Acting FAA chief admits fixes are needed

FAA chief Daniel Elwell

Acting FAA Administrator Daniel Elwell testifies at a congressional hearing. (House Transportation and Infrastructure Committee via YouTube)

The acting head of the Federal Aviation Administration acknowledged during a congressional hearing today that his agency will tighten up its regulatory procedures as a result of the investigation into two fatal crashes of Boeing 737 MAX jets.

Acting Administrator Daniel Elwell said he was concerned to hear that Boeing waited more than a year before informing the FAA that a cockpit indicator known as the AOA Disagree alert didn’t work as designed, due to a software gap. The agency was told about the gap only after a Lion Air 737 MAX crashed in Indonesia last October, killing all 189 people on board.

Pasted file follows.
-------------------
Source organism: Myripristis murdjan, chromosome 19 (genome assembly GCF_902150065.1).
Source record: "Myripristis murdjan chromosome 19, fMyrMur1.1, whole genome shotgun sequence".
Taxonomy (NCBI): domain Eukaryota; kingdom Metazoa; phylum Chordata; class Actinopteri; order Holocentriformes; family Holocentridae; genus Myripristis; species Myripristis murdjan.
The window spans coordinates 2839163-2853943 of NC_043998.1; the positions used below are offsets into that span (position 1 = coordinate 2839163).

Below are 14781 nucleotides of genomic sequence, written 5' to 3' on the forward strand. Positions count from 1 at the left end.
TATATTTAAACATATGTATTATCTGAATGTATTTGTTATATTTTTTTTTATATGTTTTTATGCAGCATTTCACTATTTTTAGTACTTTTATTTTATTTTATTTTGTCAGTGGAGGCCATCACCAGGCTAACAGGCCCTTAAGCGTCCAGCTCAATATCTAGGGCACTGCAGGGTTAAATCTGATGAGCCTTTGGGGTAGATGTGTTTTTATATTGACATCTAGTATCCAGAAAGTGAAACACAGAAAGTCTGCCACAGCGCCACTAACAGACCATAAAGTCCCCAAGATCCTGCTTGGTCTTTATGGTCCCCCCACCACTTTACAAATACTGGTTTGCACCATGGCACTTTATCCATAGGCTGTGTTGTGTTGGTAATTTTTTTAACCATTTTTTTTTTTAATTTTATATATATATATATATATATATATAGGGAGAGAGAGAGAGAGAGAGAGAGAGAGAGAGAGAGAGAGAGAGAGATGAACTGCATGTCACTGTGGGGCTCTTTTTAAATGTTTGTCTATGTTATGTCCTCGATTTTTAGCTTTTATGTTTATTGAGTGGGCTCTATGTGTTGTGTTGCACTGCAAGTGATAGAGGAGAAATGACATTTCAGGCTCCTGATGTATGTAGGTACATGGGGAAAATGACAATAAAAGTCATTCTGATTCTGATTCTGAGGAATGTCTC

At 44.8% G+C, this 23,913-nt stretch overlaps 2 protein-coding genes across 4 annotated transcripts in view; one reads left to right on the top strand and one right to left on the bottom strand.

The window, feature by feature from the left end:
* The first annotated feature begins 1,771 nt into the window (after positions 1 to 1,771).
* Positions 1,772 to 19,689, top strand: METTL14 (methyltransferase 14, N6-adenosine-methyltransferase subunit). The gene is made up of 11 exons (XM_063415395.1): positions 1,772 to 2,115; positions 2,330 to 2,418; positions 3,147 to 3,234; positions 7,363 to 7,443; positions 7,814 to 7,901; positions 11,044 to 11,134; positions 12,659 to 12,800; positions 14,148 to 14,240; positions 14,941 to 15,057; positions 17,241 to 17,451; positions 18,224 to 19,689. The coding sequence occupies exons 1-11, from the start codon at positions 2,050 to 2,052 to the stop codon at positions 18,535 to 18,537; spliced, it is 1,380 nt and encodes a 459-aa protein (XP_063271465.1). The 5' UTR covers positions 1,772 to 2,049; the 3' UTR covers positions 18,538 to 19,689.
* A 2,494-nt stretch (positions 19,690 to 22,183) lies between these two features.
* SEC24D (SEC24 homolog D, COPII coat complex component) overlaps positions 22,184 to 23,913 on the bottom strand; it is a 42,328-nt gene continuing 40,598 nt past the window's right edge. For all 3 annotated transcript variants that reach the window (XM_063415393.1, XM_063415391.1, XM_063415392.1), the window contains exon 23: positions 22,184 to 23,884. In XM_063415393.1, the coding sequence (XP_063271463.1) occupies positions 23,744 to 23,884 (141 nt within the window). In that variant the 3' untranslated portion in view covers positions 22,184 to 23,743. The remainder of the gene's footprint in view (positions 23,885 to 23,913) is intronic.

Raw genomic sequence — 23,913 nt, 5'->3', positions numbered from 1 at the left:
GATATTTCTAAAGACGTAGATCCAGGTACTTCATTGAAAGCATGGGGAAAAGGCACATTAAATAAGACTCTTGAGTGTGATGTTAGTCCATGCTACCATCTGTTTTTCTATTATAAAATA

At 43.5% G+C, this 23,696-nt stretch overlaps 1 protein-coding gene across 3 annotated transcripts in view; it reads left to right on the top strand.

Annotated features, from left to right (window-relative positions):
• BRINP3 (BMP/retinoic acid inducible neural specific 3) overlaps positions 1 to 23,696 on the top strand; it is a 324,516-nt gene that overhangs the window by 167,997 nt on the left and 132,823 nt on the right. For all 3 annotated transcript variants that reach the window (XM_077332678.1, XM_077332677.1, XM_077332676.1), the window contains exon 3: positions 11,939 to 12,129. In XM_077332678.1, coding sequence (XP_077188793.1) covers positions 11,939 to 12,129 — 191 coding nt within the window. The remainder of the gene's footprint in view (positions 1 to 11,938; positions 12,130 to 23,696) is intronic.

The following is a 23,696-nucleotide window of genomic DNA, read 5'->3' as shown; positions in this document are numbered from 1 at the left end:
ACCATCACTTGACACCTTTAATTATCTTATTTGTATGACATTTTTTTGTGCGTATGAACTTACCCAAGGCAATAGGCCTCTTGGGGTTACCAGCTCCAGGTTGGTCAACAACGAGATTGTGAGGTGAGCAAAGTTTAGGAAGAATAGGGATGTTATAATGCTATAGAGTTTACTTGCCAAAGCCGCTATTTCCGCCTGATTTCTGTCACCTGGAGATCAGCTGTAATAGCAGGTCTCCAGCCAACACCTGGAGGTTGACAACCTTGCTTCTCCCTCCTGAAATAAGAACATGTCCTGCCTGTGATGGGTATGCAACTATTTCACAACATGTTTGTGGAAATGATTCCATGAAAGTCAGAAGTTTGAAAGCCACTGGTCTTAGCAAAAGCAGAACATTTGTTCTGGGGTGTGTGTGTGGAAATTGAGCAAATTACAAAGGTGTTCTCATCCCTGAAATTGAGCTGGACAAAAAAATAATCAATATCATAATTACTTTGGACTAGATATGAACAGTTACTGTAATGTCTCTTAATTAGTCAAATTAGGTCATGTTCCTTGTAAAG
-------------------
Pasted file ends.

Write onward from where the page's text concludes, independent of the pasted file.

“I’m concerned that it took a year, and we’re looking into that, and we’re going to fix that,” Elwell, a former airline pilot, told Rep. Peter DeFazio, D-Ore., during a hearing before the House Aviation Subcommittee. “It shouldn’t take a year for us to find out that that discovery was made.”

Get the full story on GeekWire.

About Alan Boyle

Aerospace and science editor for GeekWire, creator of Cosmic Log, author of "The Case for Pluto: How a Little Planet Made a Big Difference," president of the Council for the Advancement of Science Writing. Check out "About Alan Boyle" for more fun facts.
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